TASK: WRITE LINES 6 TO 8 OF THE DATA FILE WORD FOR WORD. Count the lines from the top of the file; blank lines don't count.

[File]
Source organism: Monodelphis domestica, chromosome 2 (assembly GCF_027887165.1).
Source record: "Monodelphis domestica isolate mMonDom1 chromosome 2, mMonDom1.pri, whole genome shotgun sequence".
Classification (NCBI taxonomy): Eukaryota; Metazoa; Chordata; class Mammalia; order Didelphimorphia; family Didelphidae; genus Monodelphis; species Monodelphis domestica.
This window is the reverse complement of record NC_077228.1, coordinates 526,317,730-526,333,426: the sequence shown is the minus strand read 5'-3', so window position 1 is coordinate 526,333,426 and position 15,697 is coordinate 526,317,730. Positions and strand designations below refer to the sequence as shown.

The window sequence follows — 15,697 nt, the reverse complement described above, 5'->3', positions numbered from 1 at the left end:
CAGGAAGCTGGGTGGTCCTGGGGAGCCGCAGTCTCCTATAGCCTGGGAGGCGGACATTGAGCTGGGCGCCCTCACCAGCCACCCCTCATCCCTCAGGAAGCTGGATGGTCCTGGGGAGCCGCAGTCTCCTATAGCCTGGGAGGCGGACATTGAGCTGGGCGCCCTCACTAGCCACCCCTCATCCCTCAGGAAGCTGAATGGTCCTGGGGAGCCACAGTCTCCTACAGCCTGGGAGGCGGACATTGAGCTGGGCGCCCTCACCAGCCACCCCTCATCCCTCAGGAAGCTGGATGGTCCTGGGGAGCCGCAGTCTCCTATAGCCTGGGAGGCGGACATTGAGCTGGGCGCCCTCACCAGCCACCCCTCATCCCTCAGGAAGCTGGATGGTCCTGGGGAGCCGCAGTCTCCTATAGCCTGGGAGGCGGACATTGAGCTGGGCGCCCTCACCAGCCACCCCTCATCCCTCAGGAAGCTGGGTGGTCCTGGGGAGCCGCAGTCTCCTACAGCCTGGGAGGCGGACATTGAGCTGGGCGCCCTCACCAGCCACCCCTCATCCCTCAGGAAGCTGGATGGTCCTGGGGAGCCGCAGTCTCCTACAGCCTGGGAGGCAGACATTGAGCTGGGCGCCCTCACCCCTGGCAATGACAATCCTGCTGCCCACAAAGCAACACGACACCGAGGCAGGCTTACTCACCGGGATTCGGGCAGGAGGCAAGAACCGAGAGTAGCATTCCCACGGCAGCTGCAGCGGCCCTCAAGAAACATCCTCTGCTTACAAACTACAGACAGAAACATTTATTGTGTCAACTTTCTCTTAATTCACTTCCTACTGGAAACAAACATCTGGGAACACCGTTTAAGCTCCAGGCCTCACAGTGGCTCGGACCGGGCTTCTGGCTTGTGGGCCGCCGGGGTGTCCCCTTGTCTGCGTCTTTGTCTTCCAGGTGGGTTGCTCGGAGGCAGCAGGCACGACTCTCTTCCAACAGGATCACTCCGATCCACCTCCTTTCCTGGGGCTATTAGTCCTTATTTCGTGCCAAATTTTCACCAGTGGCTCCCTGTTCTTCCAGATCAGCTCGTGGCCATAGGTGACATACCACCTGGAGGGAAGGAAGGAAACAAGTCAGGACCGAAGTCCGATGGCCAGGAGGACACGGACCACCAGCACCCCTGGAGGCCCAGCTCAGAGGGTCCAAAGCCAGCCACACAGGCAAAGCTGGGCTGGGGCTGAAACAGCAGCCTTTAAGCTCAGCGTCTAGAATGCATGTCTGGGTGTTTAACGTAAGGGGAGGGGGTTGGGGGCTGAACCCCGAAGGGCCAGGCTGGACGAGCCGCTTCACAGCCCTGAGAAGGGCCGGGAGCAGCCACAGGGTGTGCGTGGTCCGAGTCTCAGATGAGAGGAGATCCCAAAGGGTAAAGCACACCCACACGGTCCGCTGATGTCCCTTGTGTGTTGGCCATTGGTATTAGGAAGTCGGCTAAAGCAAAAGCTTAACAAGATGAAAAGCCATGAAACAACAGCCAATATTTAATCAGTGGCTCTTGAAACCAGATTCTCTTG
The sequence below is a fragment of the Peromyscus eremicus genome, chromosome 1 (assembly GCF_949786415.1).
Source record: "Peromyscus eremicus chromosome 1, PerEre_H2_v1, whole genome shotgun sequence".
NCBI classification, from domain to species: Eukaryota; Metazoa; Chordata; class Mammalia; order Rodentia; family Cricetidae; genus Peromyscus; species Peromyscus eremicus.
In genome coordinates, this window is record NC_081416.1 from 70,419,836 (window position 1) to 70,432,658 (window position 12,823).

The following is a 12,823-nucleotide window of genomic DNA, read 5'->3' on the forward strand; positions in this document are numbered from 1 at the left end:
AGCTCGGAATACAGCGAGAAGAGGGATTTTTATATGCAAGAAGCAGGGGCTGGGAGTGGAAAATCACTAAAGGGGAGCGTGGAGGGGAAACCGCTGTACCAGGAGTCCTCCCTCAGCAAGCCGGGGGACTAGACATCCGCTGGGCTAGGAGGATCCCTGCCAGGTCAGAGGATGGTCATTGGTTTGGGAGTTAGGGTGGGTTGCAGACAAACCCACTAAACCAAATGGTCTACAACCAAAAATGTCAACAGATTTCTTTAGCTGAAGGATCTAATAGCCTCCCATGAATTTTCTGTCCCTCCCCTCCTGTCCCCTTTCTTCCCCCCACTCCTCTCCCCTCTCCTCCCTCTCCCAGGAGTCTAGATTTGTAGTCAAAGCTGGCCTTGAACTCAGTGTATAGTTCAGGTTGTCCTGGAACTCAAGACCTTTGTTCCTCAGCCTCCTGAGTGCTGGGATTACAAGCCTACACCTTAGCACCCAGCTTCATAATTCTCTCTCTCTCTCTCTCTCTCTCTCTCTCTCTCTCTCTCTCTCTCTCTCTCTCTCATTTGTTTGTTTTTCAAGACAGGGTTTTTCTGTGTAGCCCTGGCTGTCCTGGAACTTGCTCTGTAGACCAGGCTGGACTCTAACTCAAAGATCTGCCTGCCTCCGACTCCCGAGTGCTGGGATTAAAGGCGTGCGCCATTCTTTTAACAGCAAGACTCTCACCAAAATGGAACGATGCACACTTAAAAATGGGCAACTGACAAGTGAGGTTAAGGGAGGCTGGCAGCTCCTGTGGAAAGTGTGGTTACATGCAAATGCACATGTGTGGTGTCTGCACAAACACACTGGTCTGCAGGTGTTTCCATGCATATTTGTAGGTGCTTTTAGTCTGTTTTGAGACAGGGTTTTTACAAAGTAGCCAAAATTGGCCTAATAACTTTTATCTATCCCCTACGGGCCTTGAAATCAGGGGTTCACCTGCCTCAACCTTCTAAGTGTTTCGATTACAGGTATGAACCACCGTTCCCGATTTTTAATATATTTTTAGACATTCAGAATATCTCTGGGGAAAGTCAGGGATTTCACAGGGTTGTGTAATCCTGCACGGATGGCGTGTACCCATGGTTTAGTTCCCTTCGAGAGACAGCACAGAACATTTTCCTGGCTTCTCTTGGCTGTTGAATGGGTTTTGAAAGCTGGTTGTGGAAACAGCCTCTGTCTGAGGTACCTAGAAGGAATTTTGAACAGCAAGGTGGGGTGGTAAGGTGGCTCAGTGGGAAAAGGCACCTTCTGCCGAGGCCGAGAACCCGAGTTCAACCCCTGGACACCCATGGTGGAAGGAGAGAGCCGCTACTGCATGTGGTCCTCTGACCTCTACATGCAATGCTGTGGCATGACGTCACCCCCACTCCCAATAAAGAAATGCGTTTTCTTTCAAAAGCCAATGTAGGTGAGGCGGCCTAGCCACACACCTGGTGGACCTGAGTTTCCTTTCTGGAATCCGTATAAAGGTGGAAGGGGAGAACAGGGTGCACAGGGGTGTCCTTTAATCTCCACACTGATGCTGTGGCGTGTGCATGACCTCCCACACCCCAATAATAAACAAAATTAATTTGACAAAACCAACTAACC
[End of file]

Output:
CAGGAAGCTGGGTGGTCCTGGGGAGCCGCAGTCTCCTATAGCCTGGGAGGCGGACATTGAGCTGGGCGCCCTCACCAGCCACCCCTCATCCCTCAGGAAGCTGGATGGTCCTGGGGAGCCGCAGTCTCCTATAGCCTGGGAGGCGGACATTGAGCTGGGCGCCCTCACTAGCCACCCCTCATCCCTCAGGAAGCTGAATGGTCCTGGGGAGCCACAGTCTCCTACAGCCTGGGAGGCGGACATTGAGCTGGGCGCCCTCACCAGCCACCCCTCATCCCTCAGGAAGCTGGATGGTCCTGGGGAGCCGCAGTCTCCTATAGCCTGGGAGGCGGACATTGAGCTGGGCGCCCTCACCAGCCACCCCTCATCCCTCAGGAAGCTGGATGGTCCTGGGGAGCCGCAGTCTCCTATAGCCTGGGAGGCGGACATTGAGCTGGGCGCCCTCACCAGCCACCCCTCATCCCTCAGGAAGCTGGGTGGTCCTGGGGAGCCGCAGTCTCCTACAGCCTGGGAGGCGGACATTGAGCTGGGCGCCCTCACCAGCCACCCCTCATCCCTCAGGAAGCTGGATGGTCCTGGGGAGCCGCAGTCTCCTACAGCCTGGGAGGCAGACATTGAGCTGGGCGCCCTCACCCCTGGCAATGACAATCCTGCTGCCCACAAAGCAACACGACACCGAGGCAGGCTTACTCACCGGGATTCGGGCAGGAGGCAAGAACCGAGAGTAGCATTCCCACGGCAGCTGCAGCGGCCCTCAAGAAACATCCTCTGCTTACAAACTACAGACAGAAACATTTATTGTGTCAACTTTCTCTTAATTCACTTCCTACTGGAAACAAACATCTGGGAACACCGTTTAAGCTCCAGGCCTCACAGTGGCTCGGACCGGGCTTCTGGCTTGTGGGCCGCCGGGGTGTCCCCTTGTCTGCGTCTTTGTCTTCCAGGTGGGTTGCTCGGAGGCAGCAGGCACGACTCTCTTCCAACAGGATCACTCCGATCCACCTCCTTTCCTGGGGCTATTAGTCCTTATTTCGTGCCAAATTTTCACCAGTGGCTCCCTGTTCTTCCAGATCAGCTCGTGGCCATAGGTGACATACCACCTGGAGGGAAGGAAGGAAACAAGTCAGGACCGAAGTCCGATGGCCAGGAGGACACGGACCACCAGCACCCCTGGAGGCCCAGCTCAGAGGGTCCAAAGCCAGCCACACAGGCAAAGCTGGGCTGGGGCTGAAACAGCAGCCTTTAAGCTCAGCGTCTAGAATGCATGTCTGGGTGTTTAACGTAAGGGGAGGGGGTTGGGGGCTGAACCCCGAAGGGCCAGGCTGGACGAGCCGCTTCACAGCCCTGAGAAGGGCCGGGAGCAGCCACAGGGTGTGCGTGGTCCGAGTCTCAGATGAGAGGAGATCCCAAAGGGTAAAGCACACCCACACGGTCCGCTGATGTCCCTTGTGTGTTGGCCATTGGTATTAGGAAGTCGGCTAAAGCAAAAGCTTAACAAGATGAAAAGCCATGAAACAACAGCCAATATTTAATCAGTGGCTCTTGAAACCAGATTCTCTTG
The sequence below is a fragment of the Peromyscus eremicus genome, chromosome 1 (assembly GCF_949786415.1).
Source record: "Peromyscus eremicus chromosome 1, PerEre_H2_v1, whole genome shotgun sequence".